foreach (var component in addressComponents)
{
    var longName = component.Element("long_name").Value;
    var shortName = component.Element("short_name").Value;

    var types = new List<string>();
    foreach (var type in component.Elements("type"))
        types.Add(type.Value);

    // At this point you can do whatever it is you want to do 
    // with the longName, shortName, and types information for
    // this component...
    if (types.Contains("locality") || types.Contains("country"))
        Response.Write(string.Format("<p>LongName = {0}, ShortName = {1}, Types = {2}</p>",
                                    longName, 
                                    shortName, 
                                    string.Join(", ", types.ToArray())
                                )
                    );
}

Here, we reference the set of <address_component> elements using results.Element(“result”).Elements(“address_components”), where results is the XElement object returned from the GetGeocodingSearchResults method. The Element(“results”) call gets a reference to the <result> XML element, while Elements(“address_component”) gives us the enumerable collection of <address_component> elements, which we then can loop through.

Inside the loop we get the values of the <long_name> and <short_name> XML elements and then loop through the set of <type> elements, the value of each to a List of strings (types). Finally, we can do what Dan is interested in doing – determine if the address component is for the locality or country and, if so, do something with the long and short names. Here, I simply display them via a Response.Write statement.

Another option is to use LINQ to create an anonymous type that models the information of interest. The following statement creates a variable named addressComponents2 that is an enumeration of anonymous objects that have three properties: LongName, ShortName, and Types, which contain the values of the <long_name>, <short_name>, and <type> elements for each <address_component>.

var results = GoogleMapsAPIHelpersCS.GetGeocodingSearchResults(“...”);

var addressComponents2 =
        from component in results.Element("result").Elements("address_component")
        select new
        {
            LongName = component.Element("long_name").Value,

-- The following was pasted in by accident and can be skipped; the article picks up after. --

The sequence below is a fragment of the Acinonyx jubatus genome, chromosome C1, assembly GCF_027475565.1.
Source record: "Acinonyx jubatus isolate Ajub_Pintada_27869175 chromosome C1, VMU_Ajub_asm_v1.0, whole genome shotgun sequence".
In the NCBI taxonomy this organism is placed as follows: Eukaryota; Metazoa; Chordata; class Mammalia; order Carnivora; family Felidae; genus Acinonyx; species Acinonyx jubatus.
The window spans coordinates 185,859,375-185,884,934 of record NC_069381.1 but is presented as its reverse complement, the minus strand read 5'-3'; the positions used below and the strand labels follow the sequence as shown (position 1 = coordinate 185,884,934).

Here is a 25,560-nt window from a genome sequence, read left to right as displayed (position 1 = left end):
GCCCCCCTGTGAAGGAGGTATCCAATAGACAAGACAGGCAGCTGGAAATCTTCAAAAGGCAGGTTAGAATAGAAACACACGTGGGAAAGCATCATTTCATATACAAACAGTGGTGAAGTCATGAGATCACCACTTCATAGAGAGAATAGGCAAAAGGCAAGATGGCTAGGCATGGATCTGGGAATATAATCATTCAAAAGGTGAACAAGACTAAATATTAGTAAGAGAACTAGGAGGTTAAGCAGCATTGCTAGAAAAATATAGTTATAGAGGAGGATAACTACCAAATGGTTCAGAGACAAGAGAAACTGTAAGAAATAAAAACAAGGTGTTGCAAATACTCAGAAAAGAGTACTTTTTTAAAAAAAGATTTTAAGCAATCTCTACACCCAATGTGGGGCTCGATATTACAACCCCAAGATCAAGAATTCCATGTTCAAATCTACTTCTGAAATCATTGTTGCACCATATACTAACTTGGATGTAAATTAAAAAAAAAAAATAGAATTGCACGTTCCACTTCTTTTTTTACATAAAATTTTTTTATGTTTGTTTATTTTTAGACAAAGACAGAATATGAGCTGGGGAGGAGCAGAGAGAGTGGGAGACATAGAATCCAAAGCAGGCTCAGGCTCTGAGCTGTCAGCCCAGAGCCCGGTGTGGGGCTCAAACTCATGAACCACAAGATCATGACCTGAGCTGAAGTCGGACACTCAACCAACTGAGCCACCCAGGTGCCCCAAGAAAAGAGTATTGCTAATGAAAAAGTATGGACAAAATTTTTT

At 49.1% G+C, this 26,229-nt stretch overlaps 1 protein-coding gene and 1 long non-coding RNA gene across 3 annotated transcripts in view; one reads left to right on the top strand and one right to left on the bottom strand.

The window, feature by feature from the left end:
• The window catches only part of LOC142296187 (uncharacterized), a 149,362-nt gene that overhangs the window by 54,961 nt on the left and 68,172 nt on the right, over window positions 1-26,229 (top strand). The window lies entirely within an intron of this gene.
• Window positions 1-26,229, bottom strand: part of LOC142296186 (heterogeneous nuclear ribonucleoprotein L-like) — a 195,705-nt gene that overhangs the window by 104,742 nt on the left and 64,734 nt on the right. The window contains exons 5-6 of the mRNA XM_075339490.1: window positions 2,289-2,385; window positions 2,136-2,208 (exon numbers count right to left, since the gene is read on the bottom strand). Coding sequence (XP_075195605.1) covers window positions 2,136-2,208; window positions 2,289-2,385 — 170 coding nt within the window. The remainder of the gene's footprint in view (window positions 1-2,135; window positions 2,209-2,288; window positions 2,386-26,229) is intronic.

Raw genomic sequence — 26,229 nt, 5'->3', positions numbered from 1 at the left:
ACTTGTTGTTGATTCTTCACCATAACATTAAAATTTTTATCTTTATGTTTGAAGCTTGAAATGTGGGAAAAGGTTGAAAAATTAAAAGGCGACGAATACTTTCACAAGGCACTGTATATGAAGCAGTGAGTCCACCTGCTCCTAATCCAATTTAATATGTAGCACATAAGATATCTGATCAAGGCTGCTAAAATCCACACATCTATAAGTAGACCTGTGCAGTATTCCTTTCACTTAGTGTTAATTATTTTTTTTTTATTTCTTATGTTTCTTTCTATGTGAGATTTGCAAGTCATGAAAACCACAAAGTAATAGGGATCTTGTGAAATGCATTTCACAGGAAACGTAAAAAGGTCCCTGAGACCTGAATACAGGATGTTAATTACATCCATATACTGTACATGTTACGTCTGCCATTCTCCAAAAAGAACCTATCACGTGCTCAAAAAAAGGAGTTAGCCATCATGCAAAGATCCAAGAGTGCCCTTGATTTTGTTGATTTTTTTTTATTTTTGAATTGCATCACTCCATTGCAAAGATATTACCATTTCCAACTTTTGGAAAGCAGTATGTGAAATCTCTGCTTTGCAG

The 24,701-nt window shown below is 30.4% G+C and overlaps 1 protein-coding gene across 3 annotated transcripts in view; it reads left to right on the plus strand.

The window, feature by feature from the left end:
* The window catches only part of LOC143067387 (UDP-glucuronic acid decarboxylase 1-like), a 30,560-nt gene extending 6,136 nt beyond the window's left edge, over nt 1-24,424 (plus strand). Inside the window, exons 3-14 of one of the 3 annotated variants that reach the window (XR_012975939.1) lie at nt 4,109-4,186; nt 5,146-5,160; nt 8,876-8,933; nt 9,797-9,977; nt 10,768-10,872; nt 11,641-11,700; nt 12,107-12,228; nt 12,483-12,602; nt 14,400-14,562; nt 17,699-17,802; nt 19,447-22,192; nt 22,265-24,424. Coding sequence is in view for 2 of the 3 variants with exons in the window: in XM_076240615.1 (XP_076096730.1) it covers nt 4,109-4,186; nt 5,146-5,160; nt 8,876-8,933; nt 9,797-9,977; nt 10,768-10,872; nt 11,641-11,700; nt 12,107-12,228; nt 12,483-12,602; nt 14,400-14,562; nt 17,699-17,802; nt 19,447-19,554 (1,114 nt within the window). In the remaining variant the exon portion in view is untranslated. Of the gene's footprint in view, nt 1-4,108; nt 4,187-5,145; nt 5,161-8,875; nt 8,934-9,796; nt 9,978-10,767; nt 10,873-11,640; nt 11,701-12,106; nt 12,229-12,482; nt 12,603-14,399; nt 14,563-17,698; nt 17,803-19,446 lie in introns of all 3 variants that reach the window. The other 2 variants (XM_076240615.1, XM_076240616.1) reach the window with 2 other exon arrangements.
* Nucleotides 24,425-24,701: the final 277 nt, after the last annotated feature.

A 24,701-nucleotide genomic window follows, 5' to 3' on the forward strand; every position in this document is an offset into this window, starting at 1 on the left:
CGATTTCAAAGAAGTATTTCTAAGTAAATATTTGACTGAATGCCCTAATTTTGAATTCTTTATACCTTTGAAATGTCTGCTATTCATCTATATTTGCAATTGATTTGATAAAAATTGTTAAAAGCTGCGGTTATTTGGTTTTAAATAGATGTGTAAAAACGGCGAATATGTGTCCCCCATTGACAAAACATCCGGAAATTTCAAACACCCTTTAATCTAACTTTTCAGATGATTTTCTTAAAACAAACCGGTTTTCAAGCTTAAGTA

ShortName = component.Element("short_name").Value,
            Types = (from type in component.Elements("type")
                        select type.Value).ToArray()
        };

We can now filter the results using the Where method:

var filteredAddressComponents = addressComponents2
                                    .Where(addr => addr.Types.Contains("locality") ||
                                                    addr.Types.Contains("country"));

And now enumerating over filteredAddressComponents returns just those address components for the locality or country types. The following loop walks through each of these and emits the LongName, ShortName, and Types property values. Note how these are actual properties and not strings, meaning we have strong typing, which brings with it the benefits of IntelliSense and compile-time support.

// At this point you can use a foreach loop to 
// walk through the various components
foreach (var addr in filteredAddressComponents)
{
    Response.Write(string.Format("<p>LongName = {0}, ShortName = {1}, Types = {2}</p>",
                                addr.LongName, 
                                addr.ShortName, 
                                string.Join(", ", addr.Types.ToArray())
                            )
                );
}

Happy Programming!

Filed under:
Use jQuery to Open “External” URLs in a New Browser Window
15 September 10 03:24 AM | Scott Mitchell | 4 comment(s)

As any web developer knows, the HTML anchor element (<a>), when used in the following form:

<a href="http://www.scottonwriting.net">Click Me!</a>